Now as I meditated on this truth about eating at the Lord’s table, I couldn’t help but think of that story in the book of Second Samuel that is a beautiful type and shadow of what we have in Christ - the story of a man named Mephibosheth …
Notice in Second Samuel 4:4 that we have a brief description of Jonathan’s young son. And when the news came from Jezreel that both his father and grandfather were killed, his nurse took him up and fled in haste. We are told that this is when he fell and became lame.
Now as we are going to see through this story of David and Mephibosheth, these things are a type and shadow of our relationship with Christ. So, I want to bring to your attention the lesson we can learn from this:
First of all, notice his name – Mephibosheth. Now back in their day, names had much more meaning than they do in our current society. His name meant “dispeller of shame.”
Now do you suppose this boy’s name might have had an impact on his life? I guarantee you it did. It would be like one of us having our parents call us shameful our entire youth. I don’t care who you are, that will impact your soul.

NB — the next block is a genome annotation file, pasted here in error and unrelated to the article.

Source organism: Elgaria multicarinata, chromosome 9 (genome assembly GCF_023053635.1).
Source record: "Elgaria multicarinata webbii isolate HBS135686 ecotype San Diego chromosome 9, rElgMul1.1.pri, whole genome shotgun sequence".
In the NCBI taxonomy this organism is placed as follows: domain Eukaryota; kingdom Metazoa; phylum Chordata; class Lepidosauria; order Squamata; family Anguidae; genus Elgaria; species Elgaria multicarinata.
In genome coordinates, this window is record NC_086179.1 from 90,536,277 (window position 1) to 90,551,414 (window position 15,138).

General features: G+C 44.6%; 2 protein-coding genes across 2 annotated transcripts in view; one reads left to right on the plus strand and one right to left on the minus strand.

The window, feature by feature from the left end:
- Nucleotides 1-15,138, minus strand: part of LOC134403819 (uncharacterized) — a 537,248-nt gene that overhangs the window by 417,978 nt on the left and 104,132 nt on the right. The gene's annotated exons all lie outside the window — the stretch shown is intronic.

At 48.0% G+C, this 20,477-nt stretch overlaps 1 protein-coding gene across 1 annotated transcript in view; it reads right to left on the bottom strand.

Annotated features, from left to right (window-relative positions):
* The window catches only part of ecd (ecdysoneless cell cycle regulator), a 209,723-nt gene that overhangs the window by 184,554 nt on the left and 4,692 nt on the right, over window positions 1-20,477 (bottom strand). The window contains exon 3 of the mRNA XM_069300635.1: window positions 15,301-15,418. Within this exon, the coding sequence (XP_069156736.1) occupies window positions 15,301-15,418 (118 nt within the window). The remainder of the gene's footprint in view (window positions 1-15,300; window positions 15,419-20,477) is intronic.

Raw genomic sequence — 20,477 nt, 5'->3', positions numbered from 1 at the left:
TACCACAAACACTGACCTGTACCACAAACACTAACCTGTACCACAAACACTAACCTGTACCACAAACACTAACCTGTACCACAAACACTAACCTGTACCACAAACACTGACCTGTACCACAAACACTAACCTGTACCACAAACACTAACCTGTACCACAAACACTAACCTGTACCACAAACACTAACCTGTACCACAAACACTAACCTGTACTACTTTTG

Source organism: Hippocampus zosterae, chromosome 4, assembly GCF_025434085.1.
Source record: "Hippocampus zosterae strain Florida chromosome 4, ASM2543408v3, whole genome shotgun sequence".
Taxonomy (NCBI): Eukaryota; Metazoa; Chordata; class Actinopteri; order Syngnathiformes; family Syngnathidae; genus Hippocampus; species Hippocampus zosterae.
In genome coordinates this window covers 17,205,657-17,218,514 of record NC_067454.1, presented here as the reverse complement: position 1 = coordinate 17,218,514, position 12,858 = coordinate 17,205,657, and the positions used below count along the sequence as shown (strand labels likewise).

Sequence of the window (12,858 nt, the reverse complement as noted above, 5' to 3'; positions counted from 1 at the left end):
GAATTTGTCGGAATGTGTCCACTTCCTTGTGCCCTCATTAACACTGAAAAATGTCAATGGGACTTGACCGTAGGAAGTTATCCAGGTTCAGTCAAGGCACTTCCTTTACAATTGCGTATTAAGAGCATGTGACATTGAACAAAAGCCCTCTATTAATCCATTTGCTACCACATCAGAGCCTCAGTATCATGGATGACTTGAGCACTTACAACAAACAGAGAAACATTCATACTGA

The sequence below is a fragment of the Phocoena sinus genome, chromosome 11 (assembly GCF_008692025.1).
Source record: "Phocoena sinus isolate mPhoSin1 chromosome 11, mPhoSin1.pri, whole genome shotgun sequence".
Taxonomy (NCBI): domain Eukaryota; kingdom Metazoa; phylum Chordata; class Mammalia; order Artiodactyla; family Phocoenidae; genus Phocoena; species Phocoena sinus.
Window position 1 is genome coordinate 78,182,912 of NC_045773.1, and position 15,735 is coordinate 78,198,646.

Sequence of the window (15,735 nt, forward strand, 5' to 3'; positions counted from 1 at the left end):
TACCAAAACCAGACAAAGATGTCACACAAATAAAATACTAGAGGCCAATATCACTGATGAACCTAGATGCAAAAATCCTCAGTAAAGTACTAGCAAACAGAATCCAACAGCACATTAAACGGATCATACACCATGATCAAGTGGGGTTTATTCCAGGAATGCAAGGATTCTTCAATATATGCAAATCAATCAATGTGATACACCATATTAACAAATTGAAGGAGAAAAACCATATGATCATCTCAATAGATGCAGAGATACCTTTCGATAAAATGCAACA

But guess what else it will do – it can impact your life too.
You see, a lot of the things people go through in life can be directly attributed to their identity. And I think that might very well have been the case with Mephibosheth. His identity was that of shame and then in his infancy, he was dropped by his nurse and became lame. I wonder how many people have “lame” lives today because of their “lame” identity.
Well, if that’s you, YOU are the very one that the Lord is inviting to His party! Yes, you are the one that the Lord is seeking out to bring to His table to dine with Him forever! Amen!
Now back to the Second Samuel 4:4 – Why did the nurse flee with Mephibosheth after hearing the news of both Saul and Jonathan being killed? It was because it was customary then for one, when taking the throne, to kill all surviving descendants who might ever try to reclaim their family’s throne. Therefore, this nurse assumed that David was like the rest of the kings.
But she obviously didn’t know David, did she? She was completely unaware that he was different from others. Yes, David was kind. He was noble. He was gracious. But she didn’t know Him to be this way.
Do you reckon that there are many of God’s children out there today who are, likewise, unaware of how good, gracious, and kind our God is? It is sad, but a good portion of God’s church do not truly know their God’s true nature. Just as this woman assumed David was like any other man, likewise Christ’s bride assumes their God is like any other god (i.e. quick to judge, harsh, condemning, critical, etc.)